ANALYSIS & OPINION
North American vision market to grow in 2012
20 January 2012Tweet
The North American machine vision market will see 4.3 per cent growth in 2012, according to the latest figures from the AIA. The data was presented at the organisation's annual business conference in Orlando (18-20 January). In outlining the figures, Paul Kellet, AIA's director of market analysis, added the caveat that the growth is dependent on how events unfold in the Euro crisis, but that another recession in 2012 is believed unlikely.
Last year saw 5.2 per cent growth over 2010, with North American turnover for Q1, Q2 and Q3 combined at $1,419.3 million. Q3 sales were two per cent down on 2010's figures and Q4 turnover, while expected to exceed that of Q3, will still be negative growth due to exceptionally high sales in the same quarters in 2010.
Computing and electronics, food and beverage, and petroleum were the healthiest manufacturing industries in North America in 2011, according to Kellet. He also drew attention to the semiconductor and automotive industries as sectors that continued to grow during the last year.
Agreeing with Kellet, Alan Beaulieu, a senior analyst at the Institute for Trend Research, commented that '2012 will be as least as good as 2011', with regards to the global economy in general. His view was that the European economy will do no worse than flatten out in 2012, that the US and Asia will expand and that, in terms of manufacturing, the US retains a strong presence, commenting that this will be a 'good decade for automation technology'.
It wasn't all positive though, and Beaulieu did predict some longer term problems for the US economy, suggesting there would be a mild recession in 2014 and another big recession in 2019.
Re-elected to AIA's board of directors, George Chamberlain, president of Pleora Technologies, outlined the reasoning behind the proposed Future Standard Forum, which will be run by the G3 (AIA, EMVA, and JIIA). The forum, which is yet to be formed, will aim to provide a roadmap for future standard initiatives and also attempt to avoid early conflicts between competing standards.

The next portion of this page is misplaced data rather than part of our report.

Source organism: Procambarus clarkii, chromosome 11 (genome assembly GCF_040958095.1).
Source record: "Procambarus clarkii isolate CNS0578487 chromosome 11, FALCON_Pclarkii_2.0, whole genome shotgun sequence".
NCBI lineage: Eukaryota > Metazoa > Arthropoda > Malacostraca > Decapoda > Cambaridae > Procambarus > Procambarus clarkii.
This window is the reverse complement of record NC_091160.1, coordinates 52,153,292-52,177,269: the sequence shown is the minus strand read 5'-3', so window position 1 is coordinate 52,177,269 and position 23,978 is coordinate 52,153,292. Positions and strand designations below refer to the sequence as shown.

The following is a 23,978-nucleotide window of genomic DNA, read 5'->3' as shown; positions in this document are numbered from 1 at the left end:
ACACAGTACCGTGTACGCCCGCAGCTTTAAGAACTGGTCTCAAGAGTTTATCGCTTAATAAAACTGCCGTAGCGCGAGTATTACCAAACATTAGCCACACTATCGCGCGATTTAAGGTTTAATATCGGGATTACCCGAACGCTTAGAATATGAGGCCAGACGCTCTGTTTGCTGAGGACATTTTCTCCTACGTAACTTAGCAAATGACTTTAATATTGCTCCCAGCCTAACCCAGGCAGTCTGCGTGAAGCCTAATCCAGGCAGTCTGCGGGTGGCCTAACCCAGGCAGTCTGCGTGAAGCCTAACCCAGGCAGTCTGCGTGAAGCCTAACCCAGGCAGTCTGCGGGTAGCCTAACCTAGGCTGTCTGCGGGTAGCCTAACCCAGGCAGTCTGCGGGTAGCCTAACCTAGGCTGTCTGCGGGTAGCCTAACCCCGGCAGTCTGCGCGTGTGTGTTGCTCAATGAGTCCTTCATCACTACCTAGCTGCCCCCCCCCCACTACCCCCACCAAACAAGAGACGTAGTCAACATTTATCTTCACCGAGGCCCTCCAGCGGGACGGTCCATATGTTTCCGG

Steve Varga, a senior engineer at Procter and Gamble, commented that, as an end user of vision equipment, he doesn’t want standard developers to wait to see which standards will prevail in the future, but to actively drive their development, which chimes with the aims of the Future Standards Forum.
There are currently 10 machine vision standards in existence, each of which are being updated and developed. The first version of Camera Link HS is expected to be released in the first quarter of 2012, while a meeting in February has been scheduled to discuss USB3 Vision.
The conference hosted presentations on opportunities for machine vision companies in Mexico, Brazil and China, as well as the latest trends in embedded vision. Terrence Southern, a senior supply chain engineer at food manufacturer, Frito-Lay, spoke about the flexibility robotics and vision can provide in food production, while Dr Bahram Jalali at UCLA presented on a high-throughput imager his laboratory has developed. The researchers have used the imager to screen for rogue cancer cells in real time in blood samples as the cells pass through a flow cytometer. The system is able to screen and image up to 200 cells per second, an extremely high volume of data.
Gregory Hollows, director of machine vision solutions at Edmund Optics, was announced as the new chair of the AIA board of directors. George Chamberlain of Pleora, John Merva of Advanced Illumination and Kyle Voosen at NI were re-elected, while Phil Arsenault of ATS Automation, Steve Mott of Components Express and Todd Miller of JAI were newly elected to the board.
John Stack, president of the optical systems division at Zygo, was presented with the AIA achievement award.